There was quite a to-do this afternoon when the folks behind Village hotspot The Lion—which resides in and capitalizes upon a very historic 1839 space—appeared before the Landmarks Preservation Committee. Here's why: Last November, the LPC approved some changes to the building at 62 West 9th Street. But they never approved the faux ivy that now covers the facade nor did they okay the plywood planter box above the awning which holds small lights, is a planter for real ivy, and holds up the awning. The restaurant rep argued that the faux ivy is "a look" and that it will be replaced by real ivy once it grows in.
Aside: what is it with restaurants these days and fake ivy?
Community Board 2, Greenwich Village Society for Historic Preservation (GVSHP), and the Historic Districts Council all have problems with the ivy. They called it "inappropriate"—as a historic district, they need real materials!—noted that there is no legal guarantee that it would eventually be removed, and worried there might be damage to the facade when it is removed (it's nailed in).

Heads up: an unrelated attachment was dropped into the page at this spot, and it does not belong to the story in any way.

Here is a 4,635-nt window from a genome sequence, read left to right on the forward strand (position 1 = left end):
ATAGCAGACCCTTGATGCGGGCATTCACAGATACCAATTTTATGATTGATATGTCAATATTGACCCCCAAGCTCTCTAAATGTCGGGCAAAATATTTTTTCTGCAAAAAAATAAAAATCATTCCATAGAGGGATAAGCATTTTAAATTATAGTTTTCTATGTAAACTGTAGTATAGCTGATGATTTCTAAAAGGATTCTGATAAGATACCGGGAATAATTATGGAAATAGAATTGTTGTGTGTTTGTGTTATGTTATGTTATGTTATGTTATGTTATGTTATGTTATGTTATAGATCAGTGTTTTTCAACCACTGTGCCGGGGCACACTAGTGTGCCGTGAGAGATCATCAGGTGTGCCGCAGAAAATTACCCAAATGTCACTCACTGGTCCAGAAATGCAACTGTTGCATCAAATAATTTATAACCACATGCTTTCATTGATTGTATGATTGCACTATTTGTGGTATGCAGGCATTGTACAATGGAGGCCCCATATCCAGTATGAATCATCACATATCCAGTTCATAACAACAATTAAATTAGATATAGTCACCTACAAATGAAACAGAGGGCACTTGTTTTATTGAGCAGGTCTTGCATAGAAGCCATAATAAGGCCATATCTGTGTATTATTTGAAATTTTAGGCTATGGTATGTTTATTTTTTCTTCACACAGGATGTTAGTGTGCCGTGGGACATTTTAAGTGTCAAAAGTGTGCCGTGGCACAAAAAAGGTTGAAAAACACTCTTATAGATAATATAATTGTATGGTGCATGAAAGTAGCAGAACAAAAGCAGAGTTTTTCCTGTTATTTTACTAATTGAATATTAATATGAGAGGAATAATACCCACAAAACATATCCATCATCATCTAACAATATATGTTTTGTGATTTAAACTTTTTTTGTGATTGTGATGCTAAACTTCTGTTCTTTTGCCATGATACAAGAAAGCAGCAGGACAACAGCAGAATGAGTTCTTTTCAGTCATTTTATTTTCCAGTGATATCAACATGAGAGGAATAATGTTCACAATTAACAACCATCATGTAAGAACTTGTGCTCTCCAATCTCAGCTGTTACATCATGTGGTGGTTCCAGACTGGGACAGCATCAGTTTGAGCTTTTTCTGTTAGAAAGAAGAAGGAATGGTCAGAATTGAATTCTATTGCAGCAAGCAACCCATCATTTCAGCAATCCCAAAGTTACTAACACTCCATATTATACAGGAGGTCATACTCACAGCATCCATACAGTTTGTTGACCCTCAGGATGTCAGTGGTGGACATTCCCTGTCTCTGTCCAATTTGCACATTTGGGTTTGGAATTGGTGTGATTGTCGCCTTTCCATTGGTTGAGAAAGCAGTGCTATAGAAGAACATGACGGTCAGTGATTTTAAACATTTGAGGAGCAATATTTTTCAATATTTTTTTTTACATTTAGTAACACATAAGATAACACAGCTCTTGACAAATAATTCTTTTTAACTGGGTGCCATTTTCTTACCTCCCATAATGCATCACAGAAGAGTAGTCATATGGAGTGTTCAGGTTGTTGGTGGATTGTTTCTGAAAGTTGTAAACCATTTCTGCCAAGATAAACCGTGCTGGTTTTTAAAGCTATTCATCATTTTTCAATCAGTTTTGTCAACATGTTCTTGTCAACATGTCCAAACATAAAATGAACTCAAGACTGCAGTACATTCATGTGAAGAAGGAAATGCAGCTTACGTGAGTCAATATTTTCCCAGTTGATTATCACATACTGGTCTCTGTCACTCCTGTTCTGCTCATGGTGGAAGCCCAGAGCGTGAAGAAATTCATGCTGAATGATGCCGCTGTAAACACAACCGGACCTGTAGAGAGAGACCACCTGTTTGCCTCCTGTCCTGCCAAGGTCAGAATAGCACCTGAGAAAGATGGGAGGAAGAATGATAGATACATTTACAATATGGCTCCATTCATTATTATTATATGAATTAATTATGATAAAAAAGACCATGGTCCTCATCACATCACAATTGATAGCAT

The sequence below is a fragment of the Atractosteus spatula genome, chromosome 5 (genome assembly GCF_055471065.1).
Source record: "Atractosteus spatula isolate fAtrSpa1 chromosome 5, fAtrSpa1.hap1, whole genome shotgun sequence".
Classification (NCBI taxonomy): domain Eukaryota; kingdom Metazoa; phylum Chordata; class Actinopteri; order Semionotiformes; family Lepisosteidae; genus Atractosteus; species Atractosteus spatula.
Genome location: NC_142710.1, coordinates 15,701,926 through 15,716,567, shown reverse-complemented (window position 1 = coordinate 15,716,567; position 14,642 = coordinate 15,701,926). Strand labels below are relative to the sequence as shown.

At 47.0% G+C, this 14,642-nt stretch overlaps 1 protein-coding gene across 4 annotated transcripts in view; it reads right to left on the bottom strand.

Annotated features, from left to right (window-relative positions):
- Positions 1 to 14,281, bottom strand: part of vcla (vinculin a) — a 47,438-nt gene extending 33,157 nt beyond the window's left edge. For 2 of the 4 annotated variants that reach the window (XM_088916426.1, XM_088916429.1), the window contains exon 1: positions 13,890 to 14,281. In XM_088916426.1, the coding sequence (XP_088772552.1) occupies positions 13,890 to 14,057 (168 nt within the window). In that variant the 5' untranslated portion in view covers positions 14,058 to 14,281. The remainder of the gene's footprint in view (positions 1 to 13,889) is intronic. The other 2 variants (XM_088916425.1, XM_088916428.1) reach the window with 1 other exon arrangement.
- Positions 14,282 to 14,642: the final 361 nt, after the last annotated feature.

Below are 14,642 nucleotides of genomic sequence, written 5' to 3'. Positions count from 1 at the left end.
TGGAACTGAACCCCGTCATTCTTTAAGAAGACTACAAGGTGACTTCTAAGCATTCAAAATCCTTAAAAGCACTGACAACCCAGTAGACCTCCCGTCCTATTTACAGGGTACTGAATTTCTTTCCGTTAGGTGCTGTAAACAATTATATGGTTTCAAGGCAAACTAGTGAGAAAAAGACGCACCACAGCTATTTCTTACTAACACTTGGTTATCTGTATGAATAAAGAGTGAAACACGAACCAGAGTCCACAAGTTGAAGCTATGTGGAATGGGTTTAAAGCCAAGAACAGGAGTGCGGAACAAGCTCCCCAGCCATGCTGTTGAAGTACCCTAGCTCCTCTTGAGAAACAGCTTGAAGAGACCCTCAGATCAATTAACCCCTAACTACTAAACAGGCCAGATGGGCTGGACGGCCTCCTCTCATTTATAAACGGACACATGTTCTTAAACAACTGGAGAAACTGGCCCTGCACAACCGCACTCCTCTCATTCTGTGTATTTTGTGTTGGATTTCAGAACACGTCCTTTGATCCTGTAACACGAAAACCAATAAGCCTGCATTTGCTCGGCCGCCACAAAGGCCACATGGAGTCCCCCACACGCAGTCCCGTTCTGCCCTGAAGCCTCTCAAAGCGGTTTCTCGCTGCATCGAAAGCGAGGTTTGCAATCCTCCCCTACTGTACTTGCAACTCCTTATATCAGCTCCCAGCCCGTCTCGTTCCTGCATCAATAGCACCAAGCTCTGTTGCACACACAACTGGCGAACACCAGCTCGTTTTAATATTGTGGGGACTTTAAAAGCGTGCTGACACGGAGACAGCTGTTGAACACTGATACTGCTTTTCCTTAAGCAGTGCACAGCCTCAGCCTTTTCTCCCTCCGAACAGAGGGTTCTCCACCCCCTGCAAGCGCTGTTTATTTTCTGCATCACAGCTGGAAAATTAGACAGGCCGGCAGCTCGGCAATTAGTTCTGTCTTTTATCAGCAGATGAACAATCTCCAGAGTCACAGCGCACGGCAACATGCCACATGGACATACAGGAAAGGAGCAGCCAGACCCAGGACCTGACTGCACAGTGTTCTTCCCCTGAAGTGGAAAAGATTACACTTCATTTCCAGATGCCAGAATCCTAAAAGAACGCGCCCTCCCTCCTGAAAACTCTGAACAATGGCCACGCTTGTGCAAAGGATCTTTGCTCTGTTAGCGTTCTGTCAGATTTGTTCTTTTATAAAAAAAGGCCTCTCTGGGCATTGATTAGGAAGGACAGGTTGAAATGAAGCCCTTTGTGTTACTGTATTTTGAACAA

Additionally, the LPC was somewhat insulted that they would want to cover up the facade and were very vocal about their resentment for not being asked for permission (how rude!). They denied the restaurant's application to legalize the ivy and other work and told them to head back to the drawing board.
—Reporting by Deanna Kawitzky
· All Coverage of The Lion [~ENY~]